For All Mankind (1989)
★★★★ / ★★★★
After going over several million feet of original film from none other than the National Aeronautics and Space Administration, along with hours of interviews and mission recordings from cosmonauts, director Al Reinert created a collage of various Apollo and Gemini missions that just have to be seen to be believed. It is most special that the film is pure in that it does not contain one footage that has been already shown in the media.
Although the documentary offers images that are literally out of this world, it is first and foremost a human experience. The comments we hear often relate to mankind’s tendency to be curious and how it must be like to discover or experience something new. Out of all the fascinating voices, I loved listening to T. Kenneth Mattingly II most. His words are wrapped in philosophy and sense of wonder. His voice is soothing without a hint of irony. Couple these qualities with the images that showcase the majesty of space and we feel a most uplifting spiritual experience.
When he admitted that he did not know how to do most of the mission but knew how to do his piece, it made him very relatable. A lot of us tend to hold astronauts in impossibly high regard. It is nice to hear an astronaut admit to the fact that he was not very knowledgeable about the specifics of how things worked. He knew only what he was trained to do.
The images are so mesmerizing, I found it difficult not to blink in the attempt to capture it all. It was just so cool that none of the wondrous images is created by special and visual effects. The illuminated surface of the moon against the blackness of space is the ultimate contrast—the known and the unknown, what we have accomplished and everything that is left to be discovered. Also, since the moon’s environment is so alien, actions like picking up a rock or tripping over the lunar surface becomes worthy of our attention.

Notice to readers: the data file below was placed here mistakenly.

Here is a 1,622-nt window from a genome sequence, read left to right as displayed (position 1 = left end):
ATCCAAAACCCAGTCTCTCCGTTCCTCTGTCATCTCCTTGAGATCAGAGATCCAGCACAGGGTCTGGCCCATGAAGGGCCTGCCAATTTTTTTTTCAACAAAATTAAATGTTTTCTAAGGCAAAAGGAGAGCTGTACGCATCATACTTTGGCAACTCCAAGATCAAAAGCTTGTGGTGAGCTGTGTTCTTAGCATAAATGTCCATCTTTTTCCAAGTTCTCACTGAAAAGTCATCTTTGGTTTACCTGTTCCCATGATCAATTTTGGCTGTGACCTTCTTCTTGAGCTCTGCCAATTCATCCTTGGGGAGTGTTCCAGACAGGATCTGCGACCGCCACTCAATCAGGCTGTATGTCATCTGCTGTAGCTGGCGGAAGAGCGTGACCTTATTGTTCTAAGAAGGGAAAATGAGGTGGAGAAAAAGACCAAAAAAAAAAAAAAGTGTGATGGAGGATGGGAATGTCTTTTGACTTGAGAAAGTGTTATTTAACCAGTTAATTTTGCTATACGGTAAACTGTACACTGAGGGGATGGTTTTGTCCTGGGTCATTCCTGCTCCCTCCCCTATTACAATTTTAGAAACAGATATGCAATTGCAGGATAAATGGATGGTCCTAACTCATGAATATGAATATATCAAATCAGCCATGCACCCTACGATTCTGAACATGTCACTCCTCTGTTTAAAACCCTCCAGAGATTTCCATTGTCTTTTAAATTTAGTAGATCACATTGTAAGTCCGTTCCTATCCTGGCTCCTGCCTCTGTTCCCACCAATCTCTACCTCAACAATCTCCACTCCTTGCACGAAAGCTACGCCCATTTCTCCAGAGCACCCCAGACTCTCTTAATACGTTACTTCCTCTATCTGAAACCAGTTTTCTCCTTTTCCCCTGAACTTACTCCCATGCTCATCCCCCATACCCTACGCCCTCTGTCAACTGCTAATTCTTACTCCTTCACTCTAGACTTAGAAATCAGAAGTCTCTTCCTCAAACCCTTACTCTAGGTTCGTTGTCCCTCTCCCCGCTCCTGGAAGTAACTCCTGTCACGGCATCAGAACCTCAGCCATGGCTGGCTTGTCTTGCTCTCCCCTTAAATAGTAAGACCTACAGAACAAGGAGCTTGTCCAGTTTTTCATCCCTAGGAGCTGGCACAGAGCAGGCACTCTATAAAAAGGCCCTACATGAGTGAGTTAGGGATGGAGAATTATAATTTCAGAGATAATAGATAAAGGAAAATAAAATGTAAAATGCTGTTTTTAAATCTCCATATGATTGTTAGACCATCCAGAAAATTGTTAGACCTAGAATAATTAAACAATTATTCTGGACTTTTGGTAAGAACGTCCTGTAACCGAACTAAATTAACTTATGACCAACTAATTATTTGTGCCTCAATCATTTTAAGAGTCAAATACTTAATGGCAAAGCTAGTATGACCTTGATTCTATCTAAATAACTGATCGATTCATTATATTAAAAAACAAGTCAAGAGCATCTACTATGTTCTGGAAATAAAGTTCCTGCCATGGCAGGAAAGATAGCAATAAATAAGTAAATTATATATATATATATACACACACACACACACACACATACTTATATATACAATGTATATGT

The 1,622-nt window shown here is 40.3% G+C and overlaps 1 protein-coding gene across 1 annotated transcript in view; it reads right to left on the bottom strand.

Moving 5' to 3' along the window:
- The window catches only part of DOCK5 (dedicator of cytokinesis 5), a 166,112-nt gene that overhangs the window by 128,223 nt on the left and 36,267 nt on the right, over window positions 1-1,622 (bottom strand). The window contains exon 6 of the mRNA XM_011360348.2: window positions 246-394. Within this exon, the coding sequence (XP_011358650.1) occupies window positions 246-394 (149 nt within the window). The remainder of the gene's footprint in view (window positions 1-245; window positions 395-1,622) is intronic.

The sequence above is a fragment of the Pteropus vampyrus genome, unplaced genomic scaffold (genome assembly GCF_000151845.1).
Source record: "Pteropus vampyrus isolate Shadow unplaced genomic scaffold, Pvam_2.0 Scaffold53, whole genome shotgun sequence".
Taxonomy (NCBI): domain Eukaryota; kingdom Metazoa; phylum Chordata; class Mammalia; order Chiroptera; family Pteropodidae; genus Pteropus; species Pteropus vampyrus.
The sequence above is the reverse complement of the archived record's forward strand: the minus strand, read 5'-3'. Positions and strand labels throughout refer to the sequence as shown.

It is not a regurgitation of facts but a celebration. We see astronauts hopping about the moon while singing, humming, and laughing—very similar to children having the best time on a playground. Their joy radiates through their space suits. A fun bit involves one of the astronauts letting go of a hammer and feather at the same in order to test Galileo’s theory involving motion of falling bodies. Another astronaut describes to us the troubles of using the restroom in zero gravity. He leaves very little to the imagination.
“For All Mankind,” with a powerful but never overpowering score by Brian Eno, is a quilt of the many doors we have opened in outer space and the infinite others yet to be discovered. It is most appropriate to be shown to young people because it might inspire them not necessarily to visit other celestial bodies but to dream a little bigger, reconnect and stay connected to that curiosity to explore, and feel proud for the advancements in science given our short time as a species on Earth.